- Changing the locks. In Illinois, a landlord cannot lock out a tenant.
5. Domestic Violence
Illinois provides tenants who are victims of domestic violence with special rental provisions for their protection. If the tenant is confronting a domestic violence situation (this can also be stalking), and wants to move, it is best to check with local law enforcement regarding special state laws that may apply in domestic violence situations. The following statutes are applicable in Illinois (765 ILCS 750):
- Tenant may terminate a lease early in special circumstances involving sexual assault, sexual abuse, or domestic violence.
- Landlords must change the locks if requested by a domestic violence victim.
- Landlords can ask tenants to provide proof of domestic violence status.
- Landlords must not disclose the status of the domestic violence victim to anyone.
Examples of Insufficient Justification for Lease Breaking in Illinois
The below reasons are generally not enough justification (on their own) to release a tenant from the obligation of their lease term, and as a result, provide no legal protection against penalties for not honoring the lease.
- They bought a house.
- They are relocating for a new job or school.
- They are upgrading or downgrading.
- They are moving in with a partner.
- They are moving to be closer to family.
Since state landlord-tenant laws vary, the following reasons may legally permit a tenant to terminate their tenancy early in other states but are not applicable in Illinois:
- Violation of the Lease Agreement. If a landlord violates the terms of the lease agreement, it may be enough justification to break the lease and relieve the tenant from their own obligations (i.e. illegally raising the rent during the fixed period).
- Illegal Contract. In some scenarios, a lease agreement may be deemed illegal and as a result, is generally not enforceable.
- Mandatory Disclosures. Many state and local laws require landlords to disclose documentation, policies, or specific unit information to tenants prior to moving in. Disclosure laws typically impose heavy fines or legal ramifications to landlords if they are not followed. In rare cases, they contain penalty provisions that may allow you to break your lease.
- Senior Citizen or Health Issue. Some states offer age or health-related lease-breaking arrangements that permit early lease termination.
Breaking a lease for any of the above reasons or in any conditions not previously outlined can have tangible consequences for tenants.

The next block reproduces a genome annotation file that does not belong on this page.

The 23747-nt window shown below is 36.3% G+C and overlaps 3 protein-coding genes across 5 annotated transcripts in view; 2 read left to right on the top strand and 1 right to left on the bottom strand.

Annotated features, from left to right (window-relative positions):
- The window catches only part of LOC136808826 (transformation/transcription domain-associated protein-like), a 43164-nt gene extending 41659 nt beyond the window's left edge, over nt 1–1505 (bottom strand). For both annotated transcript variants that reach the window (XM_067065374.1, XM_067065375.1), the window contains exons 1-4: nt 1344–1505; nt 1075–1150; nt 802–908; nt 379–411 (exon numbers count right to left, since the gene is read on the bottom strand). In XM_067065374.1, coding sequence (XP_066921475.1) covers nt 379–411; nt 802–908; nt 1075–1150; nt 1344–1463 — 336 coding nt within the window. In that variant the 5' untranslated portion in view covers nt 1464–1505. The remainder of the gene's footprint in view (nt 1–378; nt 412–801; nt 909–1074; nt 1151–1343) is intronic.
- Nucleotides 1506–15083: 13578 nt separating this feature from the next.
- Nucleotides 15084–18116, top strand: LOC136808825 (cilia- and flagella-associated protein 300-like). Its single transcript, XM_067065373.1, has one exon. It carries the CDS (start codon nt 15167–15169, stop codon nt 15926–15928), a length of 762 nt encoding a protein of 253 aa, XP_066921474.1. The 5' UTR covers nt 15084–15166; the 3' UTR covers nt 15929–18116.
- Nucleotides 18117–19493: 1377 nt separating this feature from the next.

Landlord’s Responsibility to Re-rent in Illinois
Illinois state law does require landlords to take reasonable steps to re-rent their unit when a tenant breaks their lease. This is referred to as the landlord’s duty to “mitigate damages”. This means that if a tenant leaves their lease early and the landlord re-rents the unit before the lease ends, then the rent received from the new tenant will apply to the tenant’s debt.
According to Illinois law, 735 ILCS 5/9-213.1, a landlord must make reasonable efforts to re-rent their unit instead of charging the tenant for the total remaining rent due under the lease. If a landlord re-rents the property quickly, the tenant will only be responsible for is the amount of time the unit was vacant.
Tenant’s Right to Sublet in Illinois
If the lease does not prohibit subletting, then a tenant might be in the clear to sublet. However, the lease might contain a clause requiring a tenant to obtain a landlord’s approval prior to subletting. To get the landlord’s approval, a tenant shall send them a letter through certified mail, with a return receipt requested, outlining the terms of the sublet lease agreement. Certified mail is the only proof of delivery that most courts will accept that a tenant has notified the landlord.
The letter should include the following information:
- Sublet term.
- Name of proposed subtenant or assignee.
- The permanent home address of proposed subtenant or assignee.
- Your reason for subletting or leaving permanently.
- Your new address during the sublease if applicable.
- The written consent of any co‑tenant.
- A copy of the proposed sublease.
If a landlord rejects the request, know that they can only refuse the proposed subtenant based on legitimate factors. The law states that a landlord cannot unreasonably refuse to sublet.
For more information and to get a FREE Illinois sublease agreement click here.